As we head into what’s going to be my first full season on the other side of the planet from Leeds, I wanted to reflect on the 24 hours I had fully back in the world of LUFC, when the tie-dye Whites started their tour of Australia by playing Brisbane Roar on the Gold Coast.
Since moving to Australia towards the end of last year one of the things I’ve missed more than almost anything is Leeds United. It’s stupid; I’m thousands of miles away from my family and friends, but that pesky football club is the thing that eats me up inside weekly. So in March, when the club officially confirmed a summer/winter tour of Australia while the fanbase was still mourning Marcelo Bielsa and worrying about getting relegated, Leeds supporters Down Under had something to look forward to regardless of what happened at the end of the season.
Now I’d be lying if I said some of the reaction to the announcement didn’t annoy me. ‘Wow such an exciting tour to play two teams we already played twice in the league’, or, ‘How about going somewhere normal Leeds fans can afford?’ But despite the anger from yer da, the tour was going ahead, all devices primed and ready to buy tickets.
Just like the old times when the clock hits midday, refreshing the page and finding out how much of your day you’re about to lose to a virtual queue. But there was no virtual queue and within five minutes I had tickets. Now to sort out getting to the Gold Coast from Sydney. It’s only just up the road, right?
Here’s something we’re not taught in the UK: Australia is fucking massive. Like stupidly so. Just up the road is actually a ten hour drive. What was a night at the footy suddenly became a trip away. Flights, hotel, the lot. But I needed this, it’s the one thing I’ve wanted for the last six months.
On matchday we got a cab to the ground. As we got closer there was the all too familiar ever growing presence of white shirts everywhere I looked. A coastal Australian town, turning into Beeston with a beach.
We join the final walk to the ground, the typical Leeds pre-match chatter all around. All the emotions you hear at The Peacock, just now with an Australian twang, or an over exaggerated Yorkshire accent, the trademark of a Loiner lost Down Under.
We head into the ground, through turnstiles actually big enough to fit a human being, that work. This is a Leeds game like no other. Something that never changes is the jumble of fans searching for a cold beer and a scalding hot pie. I’ve been to a few stadiums here in Australia and what they do well is refreshments. There’s a decent selection of beers and spirits, with over-staffed bars ready to serve them, and food trucks serving anything you could dream of (we’ll get onto the German hotdogs).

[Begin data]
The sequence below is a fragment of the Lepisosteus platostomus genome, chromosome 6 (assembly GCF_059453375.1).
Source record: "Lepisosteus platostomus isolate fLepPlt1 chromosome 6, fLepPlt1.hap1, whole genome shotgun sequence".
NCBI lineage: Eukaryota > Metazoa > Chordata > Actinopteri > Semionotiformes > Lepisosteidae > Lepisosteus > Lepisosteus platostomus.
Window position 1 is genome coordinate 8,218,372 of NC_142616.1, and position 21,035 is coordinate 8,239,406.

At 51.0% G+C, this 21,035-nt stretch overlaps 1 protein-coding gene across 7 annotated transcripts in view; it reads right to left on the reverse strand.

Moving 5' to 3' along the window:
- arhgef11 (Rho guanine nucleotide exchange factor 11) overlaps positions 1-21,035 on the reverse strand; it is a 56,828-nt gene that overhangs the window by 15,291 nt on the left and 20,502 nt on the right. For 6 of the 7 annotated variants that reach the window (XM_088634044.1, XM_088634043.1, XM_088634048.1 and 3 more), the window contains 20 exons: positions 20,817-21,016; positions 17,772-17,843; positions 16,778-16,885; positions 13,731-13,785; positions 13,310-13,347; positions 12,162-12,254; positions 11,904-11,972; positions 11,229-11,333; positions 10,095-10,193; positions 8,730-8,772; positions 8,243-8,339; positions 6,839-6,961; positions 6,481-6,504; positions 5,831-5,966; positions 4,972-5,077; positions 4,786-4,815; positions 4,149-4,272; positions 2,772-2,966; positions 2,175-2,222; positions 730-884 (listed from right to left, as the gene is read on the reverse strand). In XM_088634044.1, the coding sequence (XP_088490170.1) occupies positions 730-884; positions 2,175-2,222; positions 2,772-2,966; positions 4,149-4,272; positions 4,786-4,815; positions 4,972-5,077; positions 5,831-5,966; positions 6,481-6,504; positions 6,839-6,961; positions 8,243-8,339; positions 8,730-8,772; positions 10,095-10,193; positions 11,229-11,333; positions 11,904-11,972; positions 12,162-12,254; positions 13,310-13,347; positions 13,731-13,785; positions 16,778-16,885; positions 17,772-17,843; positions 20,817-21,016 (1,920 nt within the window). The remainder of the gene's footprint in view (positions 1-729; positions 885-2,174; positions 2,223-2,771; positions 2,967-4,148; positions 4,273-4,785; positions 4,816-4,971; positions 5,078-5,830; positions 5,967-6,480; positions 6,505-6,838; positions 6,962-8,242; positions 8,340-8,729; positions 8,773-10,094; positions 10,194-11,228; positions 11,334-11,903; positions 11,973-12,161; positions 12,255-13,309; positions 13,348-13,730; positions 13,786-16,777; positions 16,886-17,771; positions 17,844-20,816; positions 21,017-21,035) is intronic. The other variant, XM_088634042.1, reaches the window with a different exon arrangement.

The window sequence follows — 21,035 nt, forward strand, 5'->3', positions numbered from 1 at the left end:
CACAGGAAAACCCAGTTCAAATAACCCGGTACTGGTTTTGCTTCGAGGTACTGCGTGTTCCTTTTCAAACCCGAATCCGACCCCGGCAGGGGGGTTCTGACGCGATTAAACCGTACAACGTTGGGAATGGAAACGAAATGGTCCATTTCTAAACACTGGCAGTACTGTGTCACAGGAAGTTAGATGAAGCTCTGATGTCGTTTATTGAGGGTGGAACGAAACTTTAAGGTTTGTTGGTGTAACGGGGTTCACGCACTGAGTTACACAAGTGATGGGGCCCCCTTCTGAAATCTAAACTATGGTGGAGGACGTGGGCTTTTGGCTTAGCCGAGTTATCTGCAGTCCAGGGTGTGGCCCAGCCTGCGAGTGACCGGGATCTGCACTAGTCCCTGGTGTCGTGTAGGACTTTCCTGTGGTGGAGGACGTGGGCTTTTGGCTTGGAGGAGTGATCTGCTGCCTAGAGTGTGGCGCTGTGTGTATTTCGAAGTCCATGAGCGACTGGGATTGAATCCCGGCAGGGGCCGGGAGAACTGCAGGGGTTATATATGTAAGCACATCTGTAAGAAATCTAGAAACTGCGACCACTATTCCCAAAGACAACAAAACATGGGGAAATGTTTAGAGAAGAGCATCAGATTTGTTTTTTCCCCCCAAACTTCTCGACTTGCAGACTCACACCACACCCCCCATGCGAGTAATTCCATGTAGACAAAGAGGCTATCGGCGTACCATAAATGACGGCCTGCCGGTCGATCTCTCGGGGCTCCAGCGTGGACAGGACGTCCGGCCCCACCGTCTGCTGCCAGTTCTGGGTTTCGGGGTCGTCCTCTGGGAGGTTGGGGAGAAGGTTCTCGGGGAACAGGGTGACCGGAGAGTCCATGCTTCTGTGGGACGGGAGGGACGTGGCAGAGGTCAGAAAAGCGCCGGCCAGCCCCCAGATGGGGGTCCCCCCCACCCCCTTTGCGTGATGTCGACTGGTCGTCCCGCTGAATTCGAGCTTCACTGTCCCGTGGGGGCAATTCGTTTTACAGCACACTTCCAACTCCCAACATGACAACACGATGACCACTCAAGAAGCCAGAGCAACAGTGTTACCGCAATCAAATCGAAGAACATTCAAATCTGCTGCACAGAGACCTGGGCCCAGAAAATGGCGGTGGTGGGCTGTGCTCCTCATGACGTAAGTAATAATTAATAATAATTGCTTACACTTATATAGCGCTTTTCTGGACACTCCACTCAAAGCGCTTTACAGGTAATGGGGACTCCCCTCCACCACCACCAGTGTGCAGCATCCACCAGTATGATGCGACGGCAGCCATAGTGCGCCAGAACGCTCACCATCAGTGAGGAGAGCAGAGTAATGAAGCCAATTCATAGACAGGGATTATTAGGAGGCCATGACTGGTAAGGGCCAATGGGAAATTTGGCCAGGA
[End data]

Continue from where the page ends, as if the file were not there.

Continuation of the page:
I grab a beer and head into the stands. No downing it on the stairs or trying to fit it into a still warm coffee cup. What a magical experience.
We catch the end of the warm up, my Aussie wife taking great delight at spotting the players she recognises. Given the summer so far, deep down I’m also delighted that some of them are still here.
As kick-off approaches the PA at Cbus stadium fires up and an unfamiliar voice calls the ever familiar words, “It’s your Leeds United.” The opening bars of Marching on Together fire up and it hits me like a wave. I start to well up, struggling to sing those words I’ve sung every week during the football season for years. Fuck I’ve missed this. I didn’t realise I missed it this much though.
I’d kill to be stood next to my best mate, put my arm on his shoulder and belt out the words, but I couldn’t. I found my gaze fixated on Jack Harrison as he strode out into position — anything to regain some sort of composure. And that’s how I spent most of the first half, slowly drinking my beers, singing songs and generally just grinning to myself like a fucking buffoon, but it felt great just being at a Leeds game.
I could bore you with the vague memories of the match, but you all watched it, you saw it, it was fine enough. What I do remember happened when I snuck off to get myself another beer. I stumbled across The Man From Skipton. How do I know he was from Skipton? Well, he was loudly telling a poor barmaid in what can only be described as an underwhelming attempt to woo the young lady:
“Yeah, I’m actually from Skipton, near Leeds”
As with many other parts of the world, there’s an odd fascination here with our British accent, so fair play to the lad for trying. But arguably the worst place to use the “I’m from England” flirtation technique is in a stadium with thousands of other English people. I think also this may be the first recorded instance of anyone being proud of being from Skipton.
It was overall the perfect evening, the joy of seeing Leeds in person again, while being able to drink enough mid-strength lager to forget what actually happened in the game. I say it was the perfect evening, it wasn’t, and I’ll end this post with a direct call out of Brat Haus, a German hotdog-themed food truck:
HOW THE FUCK DO YOU RUN OUT OF BREAD???
I was having the best night, a chance to be in my happy place watching Leeds United, and it was ruined when I went for a hotdog, to be told they just had dogs.
Anyway, Sinisterra looked good. Archie was really exciting. We’ll see how it all pans out as the season starts.
I’ll leave you with some advice:
- Enjoy the watered down beer at Elland Road. It really makes you appreciate the real stuff down the real pub at full-time (shout out Holbeck WMC).
- Enjoy hotdogs. You never know, the next time you want one you might just be offered a dog.
- But most of all enjoy Leeds. No matter what happens on or off the pitch, these bastards have a hold on us. Enjoy it. ⬢